Chapter

Modernity & Monarchy

Larry F. Norman

in The Shock of the Ancient

Published by University of Chicago Press

Published in print April 2011 | ISBN: 9780226591483
Published online February 2013 | e-ISBN: 9780226591506 | DOI: http://dx.doi.org/10.7208/chicago/9780226591506.003.0007
Modernity & Monarchy

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The rebellious idealization of ancient liberties was perhaps most famously captured by a page in the Confessions in which Rousseau credited his “indomptable” “esprit libre et républicain” to his early and enthusiastic reading of the classics: “ever contemplating Rome and Athens; living, so to speak, with their great men, […] I believed myself Greek or Roman; I believed myself the character whose life I read.” Whether or not the French revolution was indeed inspired, as Chateaubriand claimed (followed by Constant and Marx), by thinkers “living more in Rome and Athens than in their own country, [who] sought to revive in Europe the ways of antiquity,” the power of the ancient countermodel to modern monarchy was certainly a hallmark of the generations that succeeded the quarrel.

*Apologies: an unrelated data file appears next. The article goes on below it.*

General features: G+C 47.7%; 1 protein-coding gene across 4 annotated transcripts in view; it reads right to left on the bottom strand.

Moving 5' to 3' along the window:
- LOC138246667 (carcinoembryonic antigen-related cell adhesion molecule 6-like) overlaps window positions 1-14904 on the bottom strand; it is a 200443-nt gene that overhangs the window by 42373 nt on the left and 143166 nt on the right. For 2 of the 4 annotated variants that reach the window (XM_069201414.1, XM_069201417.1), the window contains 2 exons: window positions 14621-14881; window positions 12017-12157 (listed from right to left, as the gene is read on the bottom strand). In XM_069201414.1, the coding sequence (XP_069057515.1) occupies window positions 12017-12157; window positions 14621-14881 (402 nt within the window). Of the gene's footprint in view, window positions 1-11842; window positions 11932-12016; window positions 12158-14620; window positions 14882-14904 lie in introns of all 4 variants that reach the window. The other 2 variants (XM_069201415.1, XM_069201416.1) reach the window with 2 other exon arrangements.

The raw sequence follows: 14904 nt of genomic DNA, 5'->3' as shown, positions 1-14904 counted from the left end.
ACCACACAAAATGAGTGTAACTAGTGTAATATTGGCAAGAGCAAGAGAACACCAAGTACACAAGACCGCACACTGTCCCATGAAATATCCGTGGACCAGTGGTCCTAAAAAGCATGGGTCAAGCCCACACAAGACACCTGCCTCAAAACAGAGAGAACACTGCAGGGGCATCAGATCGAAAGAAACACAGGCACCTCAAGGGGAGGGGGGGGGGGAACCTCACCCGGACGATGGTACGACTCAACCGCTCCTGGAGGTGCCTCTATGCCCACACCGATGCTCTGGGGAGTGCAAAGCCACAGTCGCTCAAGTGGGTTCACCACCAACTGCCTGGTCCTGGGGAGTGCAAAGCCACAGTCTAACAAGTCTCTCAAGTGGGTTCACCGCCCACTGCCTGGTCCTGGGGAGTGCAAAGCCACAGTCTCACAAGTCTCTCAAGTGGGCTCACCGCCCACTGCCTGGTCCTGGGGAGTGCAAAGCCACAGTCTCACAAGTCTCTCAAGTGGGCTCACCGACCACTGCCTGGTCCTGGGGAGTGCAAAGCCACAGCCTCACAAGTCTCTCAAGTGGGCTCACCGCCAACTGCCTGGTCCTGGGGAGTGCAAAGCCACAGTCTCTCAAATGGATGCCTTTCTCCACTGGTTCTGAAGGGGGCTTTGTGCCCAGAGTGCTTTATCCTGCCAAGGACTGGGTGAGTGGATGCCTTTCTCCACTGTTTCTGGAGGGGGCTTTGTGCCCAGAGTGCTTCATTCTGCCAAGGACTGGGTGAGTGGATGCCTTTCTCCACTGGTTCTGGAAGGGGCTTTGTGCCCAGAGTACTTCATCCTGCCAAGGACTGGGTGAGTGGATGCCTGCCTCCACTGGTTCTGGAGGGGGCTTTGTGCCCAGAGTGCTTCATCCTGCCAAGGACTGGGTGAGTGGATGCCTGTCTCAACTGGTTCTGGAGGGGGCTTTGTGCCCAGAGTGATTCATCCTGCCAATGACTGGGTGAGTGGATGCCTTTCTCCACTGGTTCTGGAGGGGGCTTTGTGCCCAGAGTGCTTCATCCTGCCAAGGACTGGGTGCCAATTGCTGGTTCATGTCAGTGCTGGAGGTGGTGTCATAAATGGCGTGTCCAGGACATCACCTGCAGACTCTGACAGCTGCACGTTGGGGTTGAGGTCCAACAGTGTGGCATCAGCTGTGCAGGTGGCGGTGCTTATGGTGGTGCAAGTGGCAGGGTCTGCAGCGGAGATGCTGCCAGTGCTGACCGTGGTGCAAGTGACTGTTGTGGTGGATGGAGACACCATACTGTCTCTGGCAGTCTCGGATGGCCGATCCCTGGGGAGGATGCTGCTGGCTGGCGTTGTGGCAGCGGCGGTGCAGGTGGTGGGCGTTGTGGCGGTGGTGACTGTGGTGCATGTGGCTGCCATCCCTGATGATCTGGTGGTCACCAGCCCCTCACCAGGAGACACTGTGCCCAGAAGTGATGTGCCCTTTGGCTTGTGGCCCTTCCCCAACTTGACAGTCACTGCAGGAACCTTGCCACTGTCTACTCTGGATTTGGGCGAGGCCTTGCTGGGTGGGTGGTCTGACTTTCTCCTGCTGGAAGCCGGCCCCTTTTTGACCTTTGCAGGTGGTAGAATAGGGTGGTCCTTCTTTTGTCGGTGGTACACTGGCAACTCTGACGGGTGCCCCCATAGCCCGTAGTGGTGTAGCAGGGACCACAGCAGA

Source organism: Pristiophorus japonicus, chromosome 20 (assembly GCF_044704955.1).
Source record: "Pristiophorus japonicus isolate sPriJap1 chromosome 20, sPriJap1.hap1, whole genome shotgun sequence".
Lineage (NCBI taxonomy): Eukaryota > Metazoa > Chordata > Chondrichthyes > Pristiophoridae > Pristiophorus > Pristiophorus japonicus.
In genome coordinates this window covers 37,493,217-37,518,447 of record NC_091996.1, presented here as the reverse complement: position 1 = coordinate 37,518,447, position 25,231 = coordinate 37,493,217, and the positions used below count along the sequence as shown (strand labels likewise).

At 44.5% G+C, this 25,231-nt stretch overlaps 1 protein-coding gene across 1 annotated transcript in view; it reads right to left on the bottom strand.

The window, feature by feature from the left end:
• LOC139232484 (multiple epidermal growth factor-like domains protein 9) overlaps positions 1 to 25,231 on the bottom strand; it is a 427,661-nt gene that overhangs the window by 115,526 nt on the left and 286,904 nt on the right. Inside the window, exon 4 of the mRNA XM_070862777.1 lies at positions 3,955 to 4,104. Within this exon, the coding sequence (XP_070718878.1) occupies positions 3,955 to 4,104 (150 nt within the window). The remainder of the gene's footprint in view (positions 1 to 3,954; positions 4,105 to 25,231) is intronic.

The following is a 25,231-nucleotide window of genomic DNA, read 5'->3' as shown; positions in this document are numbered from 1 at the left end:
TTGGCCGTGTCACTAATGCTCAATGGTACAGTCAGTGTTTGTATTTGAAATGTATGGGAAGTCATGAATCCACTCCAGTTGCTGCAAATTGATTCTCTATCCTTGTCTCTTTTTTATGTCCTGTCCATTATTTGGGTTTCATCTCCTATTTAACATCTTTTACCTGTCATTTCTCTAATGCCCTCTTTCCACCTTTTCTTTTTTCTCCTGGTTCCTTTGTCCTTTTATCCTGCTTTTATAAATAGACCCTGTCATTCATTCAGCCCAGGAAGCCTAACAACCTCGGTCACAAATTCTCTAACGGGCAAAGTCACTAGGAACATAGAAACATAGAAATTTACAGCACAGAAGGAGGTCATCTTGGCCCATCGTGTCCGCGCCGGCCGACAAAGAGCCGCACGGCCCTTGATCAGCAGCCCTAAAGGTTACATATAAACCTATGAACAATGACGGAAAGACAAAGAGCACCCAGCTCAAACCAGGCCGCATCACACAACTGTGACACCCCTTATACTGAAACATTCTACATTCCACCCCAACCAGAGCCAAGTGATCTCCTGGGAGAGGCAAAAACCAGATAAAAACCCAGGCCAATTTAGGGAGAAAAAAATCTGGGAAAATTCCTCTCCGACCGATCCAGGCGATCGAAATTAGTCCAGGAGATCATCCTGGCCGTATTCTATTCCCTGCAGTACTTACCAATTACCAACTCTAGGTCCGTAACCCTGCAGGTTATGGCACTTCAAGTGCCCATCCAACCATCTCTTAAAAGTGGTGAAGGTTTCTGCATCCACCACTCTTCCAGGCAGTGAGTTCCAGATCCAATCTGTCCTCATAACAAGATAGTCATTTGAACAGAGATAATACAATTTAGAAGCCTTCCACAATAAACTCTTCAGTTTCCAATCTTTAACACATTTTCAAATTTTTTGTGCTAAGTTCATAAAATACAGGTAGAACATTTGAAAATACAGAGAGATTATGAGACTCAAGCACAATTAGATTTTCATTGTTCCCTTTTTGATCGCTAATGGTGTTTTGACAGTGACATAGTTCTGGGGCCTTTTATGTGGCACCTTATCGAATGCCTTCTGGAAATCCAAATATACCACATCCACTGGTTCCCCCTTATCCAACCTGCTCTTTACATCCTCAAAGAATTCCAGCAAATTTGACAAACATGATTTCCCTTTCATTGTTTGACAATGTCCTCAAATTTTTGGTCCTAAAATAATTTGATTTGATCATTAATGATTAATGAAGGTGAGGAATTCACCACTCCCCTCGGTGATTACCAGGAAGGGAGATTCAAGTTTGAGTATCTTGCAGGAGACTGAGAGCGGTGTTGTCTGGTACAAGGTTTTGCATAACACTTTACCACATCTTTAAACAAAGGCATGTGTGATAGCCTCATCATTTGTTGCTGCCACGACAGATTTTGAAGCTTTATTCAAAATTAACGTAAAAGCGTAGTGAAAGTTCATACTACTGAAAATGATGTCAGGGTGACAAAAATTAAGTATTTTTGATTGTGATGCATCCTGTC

Keywords: monarchy; ancient liberties; Rousseau; modernity; antiquity; quarrel

Chapter.  4187 words. 

Subjects: Literature

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